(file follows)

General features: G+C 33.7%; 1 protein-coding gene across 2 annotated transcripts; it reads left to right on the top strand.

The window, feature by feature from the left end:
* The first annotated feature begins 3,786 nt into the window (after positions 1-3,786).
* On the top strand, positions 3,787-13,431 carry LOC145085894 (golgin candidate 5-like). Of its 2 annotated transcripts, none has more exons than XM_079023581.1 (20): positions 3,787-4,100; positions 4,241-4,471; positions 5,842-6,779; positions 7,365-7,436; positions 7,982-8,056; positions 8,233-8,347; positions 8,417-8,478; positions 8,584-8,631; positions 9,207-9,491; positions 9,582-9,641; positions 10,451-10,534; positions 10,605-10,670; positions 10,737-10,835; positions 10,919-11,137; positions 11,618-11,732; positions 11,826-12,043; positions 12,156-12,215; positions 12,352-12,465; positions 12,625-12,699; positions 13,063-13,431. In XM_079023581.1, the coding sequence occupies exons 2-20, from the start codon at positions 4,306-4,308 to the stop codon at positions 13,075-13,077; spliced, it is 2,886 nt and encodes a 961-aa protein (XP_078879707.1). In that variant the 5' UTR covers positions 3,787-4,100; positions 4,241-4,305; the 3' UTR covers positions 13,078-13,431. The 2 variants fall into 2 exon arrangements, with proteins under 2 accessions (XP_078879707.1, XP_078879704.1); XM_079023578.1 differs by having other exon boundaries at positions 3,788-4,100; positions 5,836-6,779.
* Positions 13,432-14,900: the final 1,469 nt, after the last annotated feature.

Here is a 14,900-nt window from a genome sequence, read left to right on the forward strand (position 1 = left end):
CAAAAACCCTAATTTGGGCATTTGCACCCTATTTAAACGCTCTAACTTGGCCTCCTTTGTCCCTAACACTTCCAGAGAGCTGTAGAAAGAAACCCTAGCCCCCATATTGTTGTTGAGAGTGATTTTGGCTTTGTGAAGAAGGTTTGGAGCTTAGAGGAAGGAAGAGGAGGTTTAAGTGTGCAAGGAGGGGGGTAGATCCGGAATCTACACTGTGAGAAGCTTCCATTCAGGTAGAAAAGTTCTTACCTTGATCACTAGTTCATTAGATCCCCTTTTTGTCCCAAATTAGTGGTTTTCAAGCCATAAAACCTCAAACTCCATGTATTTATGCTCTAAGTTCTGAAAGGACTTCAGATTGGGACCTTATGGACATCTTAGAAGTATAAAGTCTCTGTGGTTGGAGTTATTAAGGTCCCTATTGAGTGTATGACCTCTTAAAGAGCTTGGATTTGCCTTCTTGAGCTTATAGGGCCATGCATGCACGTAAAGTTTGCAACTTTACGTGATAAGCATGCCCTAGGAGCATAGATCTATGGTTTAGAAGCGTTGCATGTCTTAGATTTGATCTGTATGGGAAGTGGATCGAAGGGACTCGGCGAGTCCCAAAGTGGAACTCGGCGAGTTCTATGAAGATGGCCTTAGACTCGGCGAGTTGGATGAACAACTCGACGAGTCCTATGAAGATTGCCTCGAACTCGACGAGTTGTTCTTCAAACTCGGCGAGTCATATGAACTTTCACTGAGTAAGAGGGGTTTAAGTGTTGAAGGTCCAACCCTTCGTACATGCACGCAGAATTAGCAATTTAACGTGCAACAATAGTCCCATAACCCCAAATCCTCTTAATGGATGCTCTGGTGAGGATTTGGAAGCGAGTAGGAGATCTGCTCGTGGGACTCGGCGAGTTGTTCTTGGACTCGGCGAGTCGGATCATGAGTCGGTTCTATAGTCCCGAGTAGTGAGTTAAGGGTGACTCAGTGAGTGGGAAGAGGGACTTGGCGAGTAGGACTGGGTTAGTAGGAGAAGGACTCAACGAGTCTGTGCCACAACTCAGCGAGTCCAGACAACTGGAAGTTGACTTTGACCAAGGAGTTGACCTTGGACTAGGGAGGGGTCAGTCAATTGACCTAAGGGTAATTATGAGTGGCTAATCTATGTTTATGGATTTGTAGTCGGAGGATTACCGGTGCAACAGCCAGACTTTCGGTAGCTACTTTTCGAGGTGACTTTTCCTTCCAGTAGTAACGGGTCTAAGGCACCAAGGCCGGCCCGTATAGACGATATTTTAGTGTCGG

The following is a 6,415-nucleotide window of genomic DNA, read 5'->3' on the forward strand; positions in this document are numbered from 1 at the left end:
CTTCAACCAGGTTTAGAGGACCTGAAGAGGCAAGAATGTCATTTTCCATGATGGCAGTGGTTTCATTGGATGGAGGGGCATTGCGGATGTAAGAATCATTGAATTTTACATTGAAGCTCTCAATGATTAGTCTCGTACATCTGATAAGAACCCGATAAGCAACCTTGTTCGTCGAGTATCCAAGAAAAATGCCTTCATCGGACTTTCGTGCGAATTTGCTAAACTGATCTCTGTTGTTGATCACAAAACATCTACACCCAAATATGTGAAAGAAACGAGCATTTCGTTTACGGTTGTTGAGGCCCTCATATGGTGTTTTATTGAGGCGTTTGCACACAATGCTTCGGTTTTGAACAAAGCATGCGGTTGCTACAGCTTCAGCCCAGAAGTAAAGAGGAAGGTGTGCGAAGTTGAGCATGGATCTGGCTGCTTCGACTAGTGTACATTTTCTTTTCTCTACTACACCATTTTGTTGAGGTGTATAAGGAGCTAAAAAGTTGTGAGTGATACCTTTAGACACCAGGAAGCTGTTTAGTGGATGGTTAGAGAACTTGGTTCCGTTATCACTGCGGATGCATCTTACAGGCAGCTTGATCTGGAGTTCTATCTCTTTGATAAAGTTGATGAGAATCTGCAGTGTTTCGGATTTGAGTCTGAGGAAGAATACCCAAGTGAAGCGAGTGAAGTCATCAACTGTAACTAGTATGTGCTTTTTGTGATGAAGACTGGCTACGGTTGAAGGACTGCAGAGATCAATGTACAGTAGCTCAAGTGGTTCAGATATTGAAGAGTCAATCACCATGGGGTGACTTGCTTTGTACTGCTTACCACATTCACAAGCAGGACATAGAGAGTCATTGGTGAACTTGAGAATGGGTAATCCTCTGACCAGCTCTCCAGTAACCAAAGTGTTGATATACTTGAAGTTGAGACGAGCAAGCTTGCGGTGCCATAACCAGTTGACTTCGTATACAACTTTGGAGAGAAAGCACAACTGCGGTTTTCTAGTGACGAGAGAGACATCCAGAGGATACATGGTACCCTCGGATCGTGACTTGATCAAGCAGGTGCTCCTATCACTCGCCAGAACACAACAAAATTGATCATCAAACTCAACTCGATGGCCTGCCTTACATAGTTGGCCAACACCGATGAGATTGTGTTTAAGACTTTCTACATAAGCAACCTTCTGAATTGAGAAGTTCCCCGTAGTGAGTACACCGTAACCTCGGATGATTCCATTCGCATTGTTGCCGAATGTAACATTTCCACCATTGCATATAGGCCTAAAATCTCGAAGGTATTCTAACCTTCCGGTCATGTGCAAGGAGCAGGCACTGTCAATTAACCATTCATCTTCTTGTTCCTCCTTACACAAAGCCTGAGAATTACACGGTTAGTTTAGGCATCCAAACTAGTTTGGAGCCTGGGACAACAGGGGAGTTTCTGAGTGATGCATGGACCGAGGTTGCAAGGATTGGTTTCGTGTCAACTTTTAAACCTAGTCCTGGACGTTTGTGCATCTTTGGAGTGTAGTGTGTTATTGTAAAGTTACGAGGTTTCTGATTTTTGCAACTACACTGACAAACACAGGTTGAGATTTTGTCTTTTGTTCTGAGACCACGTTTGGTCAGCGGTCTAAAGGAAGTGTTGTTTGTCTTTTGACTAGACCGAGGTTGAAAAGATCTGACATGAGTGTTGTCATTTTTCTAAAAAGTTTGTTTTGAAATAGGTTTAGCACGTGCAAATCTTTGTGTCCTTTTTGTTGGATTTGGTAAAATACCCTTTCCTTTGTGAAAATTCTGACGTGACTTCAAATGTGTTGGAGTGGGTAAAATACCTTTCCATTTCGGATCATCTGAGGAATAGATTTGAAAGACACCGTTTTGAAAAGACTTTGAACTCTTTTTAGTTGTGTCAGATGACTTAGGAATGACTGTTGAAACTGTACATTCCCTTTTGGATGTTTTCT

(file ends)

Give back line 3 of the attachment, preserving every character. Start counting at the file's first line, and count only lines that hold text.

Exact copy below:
* The first annotated feature begins 3,786 nt into the window (after positions 1-3,786).